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CMU SPEAKER SERIES: The Aids Epidemic in Black America: Lessons for Deepening Our Understanding of the Racial Impact of Covid-19
March 19, 2021 @ 4:30 pm - 6:00 pm
Aishah Scott: The Aids Epidemic in Black America: Lessons for Deepening Our Understanding of the Racial Impact of Covid-19.
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My book manuscript, entitled “Respectability Can’t Save You: The AIDS Epidemic in Black America,” focuses on the impact of the HIV/AIDS crisis on the Black community and the role of “respectability politics”, or moral policing, on its leadership during this period. My work addresses how several forces shaped the national, local, and community responses—or lack thereof—toward the African American HIV/AIDS epidemic, especially in New York City. These forces include: the influence of the Black Church, the impact of respectability politics from federal and local government, class dynamics and gender relations. This work also examines the parallels and differences between the way Black and Latinx communities disproportionately experienced the HIV/AIDS epidemic in the United States. Additionally, I will explore how systemic socioeconomic disparities that left Black and Latinx communities vulnerable to HIV/AIDS also leave them vulnerable to disproportionate impact from COVID-19.
Speaker Series Overview
During these challenging times in African American and U. S. history, the Center for Africanamerican Urban Studies and the Economy (CAUSE) and the Heinz College of Information Systems and Public Policy are pleased to announce a virtual speaker’s series on racial disparities in American policing and health care systems. Along with many colleges and universities across the country, Carnegie Mellon University has pledged to help eradicate “systemic racism” from all facets of the nation’s institutions within and beyond academia. Most immediately, however, there is a preponderance of interest in understanding and dismantling racialized policing and health care systems. These institutions place African Americans and other people of color at the center of both state violence against citizens as well as the destructive impact of the Covid-19 pandemic among other health hazards.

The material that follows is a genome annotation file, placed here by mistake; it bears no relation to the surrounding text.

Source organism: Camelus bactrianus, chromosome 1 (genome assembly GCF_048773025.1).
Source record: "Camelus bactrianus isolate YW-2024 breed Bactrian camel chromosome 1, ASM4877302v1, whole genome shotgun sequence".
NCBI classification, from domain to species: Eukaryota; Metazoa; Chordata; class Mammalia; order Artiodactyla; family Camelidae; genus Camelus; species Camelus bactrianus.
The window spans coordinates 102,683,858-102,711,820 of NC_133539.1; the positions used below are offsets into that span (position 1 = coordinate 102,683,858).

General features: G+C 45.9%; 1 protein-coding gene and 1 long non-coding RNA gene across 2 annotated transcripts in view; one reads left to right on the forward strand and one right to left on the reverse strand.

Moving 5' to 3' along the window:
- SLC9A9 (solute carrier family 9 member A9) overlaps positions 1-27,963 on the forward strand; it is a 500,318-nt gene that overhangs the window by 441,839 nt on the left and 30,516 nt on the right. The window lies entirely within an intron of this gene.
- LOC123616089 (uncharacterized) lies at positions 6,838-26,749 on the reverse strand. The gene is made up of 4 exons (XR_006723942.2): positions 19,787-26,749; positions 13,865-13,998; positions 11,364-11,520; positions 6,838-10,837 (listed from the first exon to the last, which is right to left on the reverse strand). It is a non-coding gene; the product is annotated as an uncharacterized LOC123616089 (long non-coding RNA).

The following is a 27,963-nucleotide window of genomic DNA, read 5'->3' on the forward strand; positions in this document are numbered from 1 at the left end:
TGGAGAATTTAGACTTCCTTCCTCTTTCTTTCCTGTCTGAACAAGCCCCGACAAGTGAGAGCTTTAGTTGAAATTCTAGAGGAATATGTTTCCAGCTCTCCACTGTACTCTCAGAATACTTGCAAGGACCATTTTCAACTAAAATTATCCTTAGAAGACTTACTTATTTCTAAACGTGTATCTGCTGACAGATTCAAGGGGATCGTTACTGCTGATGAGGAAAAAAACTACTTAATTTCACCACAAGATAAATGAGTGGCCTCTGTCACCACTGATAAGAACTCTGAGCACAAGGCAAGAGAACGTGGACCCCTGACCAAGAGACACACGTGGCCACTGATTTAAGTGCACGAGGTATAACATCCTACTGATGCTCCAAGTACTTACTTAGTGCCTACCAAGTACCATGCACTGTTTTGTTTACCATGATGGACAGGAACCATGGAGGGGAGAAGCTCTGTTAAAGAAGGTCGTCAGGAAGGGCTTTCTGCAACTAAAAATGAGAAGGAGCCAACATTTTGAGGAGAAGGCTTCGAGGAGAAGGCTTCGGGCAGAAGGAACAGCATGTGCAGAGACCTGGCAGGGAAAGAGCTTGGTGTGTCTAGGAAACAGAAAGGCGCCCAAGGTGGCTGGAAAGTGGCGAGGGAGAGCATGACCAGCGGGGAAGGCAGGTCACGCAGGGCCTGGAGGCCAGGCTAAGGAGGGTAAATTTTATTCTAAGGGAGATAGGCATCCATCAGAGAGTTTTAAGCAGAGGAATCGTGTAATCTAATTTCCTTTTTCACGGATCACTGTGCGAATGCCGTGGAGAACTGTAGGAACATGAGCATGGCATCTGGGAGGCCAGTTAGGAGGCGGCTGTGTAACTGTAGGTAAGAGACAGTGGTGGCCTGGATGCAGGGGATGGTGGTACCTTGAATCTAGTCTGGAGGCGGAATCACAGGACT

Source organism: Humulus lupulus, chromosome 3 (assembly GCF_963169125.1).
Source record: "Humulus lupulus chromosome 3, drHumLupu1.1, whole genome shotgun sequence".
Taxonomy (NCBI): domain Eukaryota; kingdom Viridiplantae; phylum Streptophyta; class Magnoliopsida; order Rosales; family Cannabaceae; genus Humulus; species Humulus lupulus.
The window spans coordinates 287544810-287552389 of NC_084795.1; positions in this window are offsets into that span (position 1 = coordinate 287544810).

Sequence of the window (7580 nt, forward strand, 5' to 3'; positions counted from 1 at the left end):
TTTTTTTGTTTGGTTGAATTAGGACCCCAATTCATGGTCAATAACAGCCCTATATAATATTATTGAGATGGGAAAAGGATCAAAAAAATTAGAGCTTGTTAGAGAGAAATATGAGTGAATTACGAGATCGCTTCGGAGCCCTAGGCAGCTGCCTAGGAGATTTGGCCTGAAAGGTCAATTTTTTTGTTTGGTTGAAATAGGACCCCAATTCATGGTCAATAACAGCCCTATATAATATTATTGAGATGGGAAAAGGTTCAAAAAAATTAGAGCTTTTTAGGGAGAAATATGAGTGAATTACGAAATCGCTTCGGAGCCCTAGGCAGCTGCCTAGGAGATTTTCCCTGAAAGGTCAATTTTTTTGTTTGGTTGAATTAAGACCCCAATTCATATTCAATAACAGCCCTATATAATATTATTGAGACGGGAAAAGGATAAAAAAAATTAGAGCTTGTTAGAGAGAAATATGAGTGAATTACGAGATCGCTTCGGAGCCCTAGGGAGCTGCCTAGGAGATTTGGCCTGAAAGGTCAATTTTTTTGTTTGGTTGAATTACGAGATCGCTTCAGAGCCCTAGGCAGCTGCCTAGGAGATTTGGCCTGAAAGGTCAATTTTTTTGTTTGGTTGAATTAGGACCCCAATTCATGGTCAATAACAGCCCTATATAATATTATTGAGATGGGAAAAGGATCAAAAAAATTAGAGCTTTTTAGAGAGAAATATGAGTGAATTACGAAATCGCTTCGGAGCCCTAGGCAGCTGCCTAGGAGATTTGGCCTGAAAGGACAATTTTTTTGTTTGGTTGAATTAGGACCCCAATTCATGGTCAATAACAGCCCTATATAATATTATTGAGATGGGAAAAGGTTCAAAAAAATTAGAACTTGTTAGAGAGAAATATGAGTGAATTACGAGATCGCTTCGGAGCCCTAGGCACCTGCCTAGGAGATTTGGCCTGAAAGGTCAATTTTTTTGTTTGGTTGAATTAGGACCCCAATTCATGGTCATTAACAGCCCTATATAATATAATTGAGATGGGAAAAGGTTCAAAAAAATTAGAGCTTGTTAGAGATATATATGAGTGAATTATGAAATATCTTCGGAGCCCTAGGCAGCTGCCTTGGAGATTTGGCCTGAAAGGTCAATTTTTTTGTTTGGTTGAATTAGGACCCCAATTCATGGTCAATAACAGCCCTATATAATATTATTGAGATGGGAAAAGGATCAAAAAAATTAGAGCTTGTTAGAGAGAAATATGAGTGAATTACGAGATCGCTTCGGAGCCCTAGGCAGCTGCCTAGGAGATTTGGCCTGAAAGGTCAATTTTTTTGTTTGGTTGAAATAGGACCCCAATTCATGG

As part of Carnegie Mellon’s larger efforts to address these challenges, CAUSE (housed in the Department of History, Dietrich College of Humanities and Social Sciences) and Heinz College are embarking upon a series of collaborative programs designed to deepen our understanding of the historical and contemporary policy dimensions of persistent class and racial inequality in American society. This collaborative speakers’ series, “African Americans, Health, and Policing during the Age of the Corona Virus,” will include five public lectures (three on health disparities and two on discriminatory and violent policing) and two public forums. Designed to “take stock of lessons learned” through attendance and engagement with the speakers in the lecture series, the first public forum will take place the following week after the third speaker on health inequities and the second forum will convene the week after the second talk on policing.
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